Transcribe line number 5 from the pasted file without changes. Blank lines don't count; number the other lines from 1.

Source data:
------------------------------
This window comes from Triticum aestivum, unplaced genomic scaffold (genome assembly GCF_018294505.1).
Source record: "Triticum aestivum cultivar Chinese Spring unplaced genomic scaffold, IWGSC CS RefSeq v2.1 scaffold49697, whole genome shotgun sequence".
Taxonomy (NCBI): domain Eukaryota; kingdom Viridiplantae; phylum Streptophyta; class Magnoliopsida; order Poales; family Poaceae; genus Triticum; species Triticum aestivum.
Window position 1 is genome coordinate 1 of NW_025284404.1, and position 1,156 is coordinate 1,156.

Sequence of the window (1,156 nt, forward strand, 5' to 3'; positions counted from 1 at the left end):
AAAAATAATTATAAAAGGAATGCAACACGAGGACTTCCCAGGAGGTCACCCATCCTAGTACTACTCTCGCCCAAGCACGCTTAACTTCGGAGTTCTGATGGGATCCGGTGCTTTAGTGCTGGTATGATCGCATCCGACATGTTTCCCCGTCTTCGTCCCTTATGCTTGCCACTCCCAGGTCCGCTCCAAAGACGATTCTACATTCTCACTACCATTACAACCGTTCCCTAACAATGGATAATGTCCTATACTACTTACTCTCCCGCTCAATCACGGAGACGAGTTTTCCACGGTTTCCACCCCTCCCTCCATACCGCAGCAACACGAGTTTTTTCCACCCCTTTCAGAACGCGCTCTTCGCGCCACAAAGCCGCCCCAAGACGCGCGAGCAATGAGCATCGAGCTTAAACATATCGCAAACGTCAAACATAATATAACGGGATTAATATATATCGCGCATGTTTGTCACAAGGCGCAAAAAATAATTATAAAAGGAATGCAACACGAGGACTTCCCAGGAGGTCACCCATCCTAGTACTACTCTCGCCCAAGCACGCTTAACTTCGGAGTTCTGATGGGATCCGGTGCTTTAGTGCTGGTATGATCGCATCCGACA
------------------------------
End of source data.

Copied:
Sequence of the window (1,156 nt, forward strand, 5' to 3'; positions counted from 1 at the left end):